Author Topic: ADD Complete Lift: Tips and Advice Gen 2  (Read 2219 times)

jaccox

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ADD Complete Lift: Tips and Advice Gen 2
« on: June 01, 2017, 08:18:55 AM »
So I purchased the ADD 1.5" complete kit. Lets just start by saying, these dudes have done their research and have assembled the most complete kit on the market and for the price vs. competitors complete kits (which lack things...) I don't understand how you could not choose this. There's my sales pitch for the day, let's get down to the nitty gritty fun stuff. I'm gonna break this down into a front and rear section, there will be how-to tips and don't do tips coming from a first time guy such as myself. I'm no mechanic but I can problem solve pretty well and have a slight mechanical geared mind (everything in life is a puzzle).
Let's make a list of things you're gonna need right out of the gate:
1. The kit... seriously if you're considering a lift talk to Josh or Adam. They will hook you up and answer any questions you have at any decent time of the day. Even if they are on vacation and it's a holiday weekend.
2. Penetrating oil. I don't care what you use as long as it works but i will say the day you transfer the funds for your kit you had best start soaking those bolts that day...
3. Breaker Bar. Leverage is the name of the game and if you're a driveway doer such as myself you're gonna need all the torque you can muster on those big boys.
4. Money... go ahead and pay to forward to the swear jar, because you'll throw all kinds of hateful slurs at you're pretty lady.
5. A press. I got away with a HF 6ton for the rear and got away with a C-clamp deal for the front lowers. I don't believe the rear can be done with a C-clamp because of the width of the bushing+arm. when in doubt take it to a shop with a real nice press and save yourself the heartache.
6. Jackstands, multiple jacks and tire chalks: unless you have a lift. In that case I hate you... but seriously get it in the air and do it as safely as possible. The multiple jacks help with the rear for making the axle flex to get springs, shocks and trailing arms on. Again be realistic when shifting the rear axle around and don't cause it to fall off the jack stands.
7. Pain Reliver: doesn't matter to me what you prefer but you're gonna need them after all the torture you will put on your body. I'm 25 and pretty good shape and I felt like I ran a marathon after doing each the front and the rear. So just know it takes a toll on the aging body to get the gains out of your vehicle.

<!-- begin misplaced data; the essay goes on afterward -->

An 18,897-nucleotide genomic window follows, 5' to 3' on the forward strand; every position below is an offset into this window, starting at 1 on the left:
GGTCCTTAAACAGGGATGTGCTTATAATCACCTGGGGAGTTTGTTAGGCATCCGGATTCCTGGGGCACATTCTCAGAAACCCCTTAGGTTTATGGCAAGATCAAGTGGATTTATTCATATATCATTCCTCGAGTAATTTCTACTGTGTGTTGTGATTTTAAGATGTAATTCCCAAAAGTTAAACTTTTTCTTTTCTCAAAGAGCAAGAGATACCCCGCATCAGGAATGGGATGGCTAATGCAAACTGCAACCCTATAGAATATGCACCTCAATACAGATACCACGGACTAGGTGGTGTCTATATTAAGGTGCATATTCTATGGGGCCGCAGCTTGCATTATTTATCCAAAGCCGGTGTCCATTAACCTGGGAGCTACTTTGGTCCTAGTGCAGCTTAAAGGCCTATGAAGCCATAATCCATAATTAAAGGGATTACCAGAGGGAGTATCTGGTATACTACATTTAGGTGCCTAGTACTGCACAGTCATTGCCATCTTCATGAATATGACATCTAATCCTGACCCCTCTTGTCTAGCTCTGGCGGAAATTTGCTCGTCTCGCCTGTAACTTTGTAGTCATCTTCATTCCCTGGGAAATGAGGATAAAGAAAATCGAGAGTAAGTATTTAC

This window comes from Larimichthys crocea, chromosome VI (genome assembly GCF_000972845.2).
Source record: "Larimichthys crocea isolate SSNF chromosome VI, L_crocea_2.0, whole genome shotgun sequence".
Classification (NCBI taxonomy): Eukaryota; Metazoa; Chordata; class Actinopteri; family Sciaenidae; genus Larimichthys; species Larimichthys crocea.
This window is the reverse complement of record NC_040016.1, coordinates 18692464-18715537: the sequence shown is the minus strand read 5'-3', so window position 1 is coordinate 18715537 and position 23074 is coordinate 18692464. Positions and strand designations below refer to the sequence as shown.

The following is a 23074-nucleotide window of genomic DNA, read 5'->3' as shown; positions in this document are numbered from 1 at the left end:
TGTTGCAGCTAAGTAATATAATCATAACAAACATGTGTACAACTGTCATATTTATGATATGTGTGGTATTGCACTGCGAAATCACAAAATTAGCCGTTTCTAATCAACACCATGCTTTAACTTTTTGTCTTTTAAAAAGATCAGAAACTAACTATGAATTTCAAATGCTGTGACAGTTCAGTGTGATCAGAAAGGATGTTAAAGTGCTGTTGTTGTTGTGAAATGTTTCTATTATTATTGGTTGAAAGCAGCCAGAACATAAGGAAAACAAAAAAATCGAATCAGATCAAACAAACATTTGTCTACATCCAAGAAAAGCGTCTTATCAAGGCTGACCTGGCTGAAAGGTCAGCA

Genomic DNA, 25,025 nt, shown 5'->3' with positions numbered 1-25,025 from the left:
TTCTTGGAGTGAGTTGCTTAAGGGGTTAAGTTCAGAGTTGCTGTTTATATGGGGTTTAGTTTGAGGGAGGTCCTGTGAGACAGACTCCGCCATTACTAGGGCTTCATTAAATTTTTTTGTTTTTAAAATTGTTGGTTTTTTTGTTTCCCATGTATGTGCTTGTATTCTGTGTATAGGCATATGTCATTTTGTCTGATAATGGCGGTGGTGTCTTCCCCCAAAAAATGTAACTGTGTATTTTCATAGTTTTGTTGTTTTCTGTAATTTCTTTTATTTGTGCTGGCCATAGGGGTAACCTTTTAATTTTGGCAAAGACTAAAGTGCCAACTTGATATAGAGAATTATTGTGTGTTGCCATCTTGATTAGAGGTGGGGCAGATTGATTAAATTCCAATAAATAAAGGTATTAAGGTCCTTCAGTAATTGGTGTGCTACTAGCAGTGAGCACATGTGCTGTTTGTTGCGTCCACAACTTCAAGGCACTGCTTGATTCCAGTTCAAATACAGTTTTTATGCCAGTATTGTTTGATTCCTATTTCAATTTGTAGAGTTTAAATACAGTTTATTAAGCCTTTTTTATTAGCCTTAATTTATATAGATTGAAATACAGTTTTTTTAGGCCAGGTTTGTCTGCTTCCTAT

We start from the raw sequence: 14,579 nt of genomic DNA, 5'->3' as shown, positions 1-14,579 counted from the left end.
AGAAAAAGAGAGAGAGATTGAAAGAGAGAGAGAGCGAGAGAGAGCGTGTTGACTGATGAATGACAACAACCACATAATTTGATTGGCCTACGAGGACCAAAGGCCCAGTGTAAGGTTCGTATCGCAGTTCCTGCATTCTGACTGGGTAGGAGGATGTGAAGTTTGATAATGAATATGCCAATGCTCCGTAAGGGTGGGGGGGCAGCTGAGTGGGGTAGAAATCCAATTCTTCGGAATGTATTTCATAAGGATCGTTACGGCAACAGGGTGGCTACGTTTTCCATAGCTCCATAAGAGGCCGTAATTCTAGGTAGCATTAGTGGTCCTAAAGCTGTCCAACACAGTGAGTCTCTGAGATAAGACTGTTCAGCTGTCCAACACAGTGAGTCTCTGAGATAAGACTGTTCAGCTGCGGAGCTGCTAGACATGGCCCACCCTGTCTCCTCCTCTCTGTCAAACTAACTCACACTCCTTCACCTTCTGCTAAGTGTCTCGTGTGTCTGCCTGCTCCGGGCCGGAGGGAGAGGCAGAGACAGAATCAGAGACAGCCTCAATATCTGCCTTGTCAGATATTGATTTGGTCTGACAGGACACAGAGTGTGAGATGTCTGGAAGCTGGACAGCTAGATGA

8. A good buddy. Nothing like crawling under the vehicle drenched in sweat, oil and blood to realize you're holding the 19mm and you really need that 17mm 15ft away... Also have said buddy bring extra tools, because you never know when their wrench will fit in that space better than the wrench you possess. I was lucky enough to have my brother, who just got out of the service, and he's always down for some wrenching and receives payments in food.
I'm sure I am forgetting something else important, but we'll address it in the following posts.
« Last Edit: June 01, 2017, 09:23:25 AM by jaccox »
1999 Montero. 33x10.5x15 General X3's. 4.90's w/rear locker. Full armor. ADD idler arm. ADD 1.5" complete lift. Siberiean Bushings everywhere. 150W alternator with upgraded 4 AWG leads and grounds. 2nd Battery in the rear for camping stuffs to come.

jaccox

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Re: ADD Complete Lift: Tips and Advice Gen 2
« Reply #1 on: June 01, 2017, 09:22:52 AM »
Let's start with the rear (I'm more a rear guy myself  8)
Find some level ground since the old Yank the E-brake and put it on stands method doesn't quite apply when the rear is flying high.
Get the wheels off (I like to have them under the frame in front of the jack stands for measure if the vehicle were to kick the stands out.)
Get your phone and take about 4 good photos for reference later on so you don't have stuff dangling and leftover bolts (you'll still have leftover bolts it's inevitable)
I like to put a jack under the pumpkin of the axle when both rear wheels are off too so that it's not just dangling there and it will also help jacking it up and down to maneuver parts free and putting them back in. Also works great as a pivot point for doing the springs later on.
Now that we are all set to start rippin' her apart lets get down to business.
1. Remove the old shocks. Can't quite remember bolt sizes but I want to say it's a 24mm since most of the rear was a 24mm. If yours are the stock units such as mine were they are beyond garbage and you will be replacing them with heavenly goodness known as Bilisteins.
2. Remove the sway bar end links, and then just do yourself a favor and remove the 4 bolts holding the bushings in and yank that sucker out of there. Seriously you won't be able to tell the difference with this new suspension kit going in. Keep it behind the shed just in case you decide you disagree with me and you can put it back in.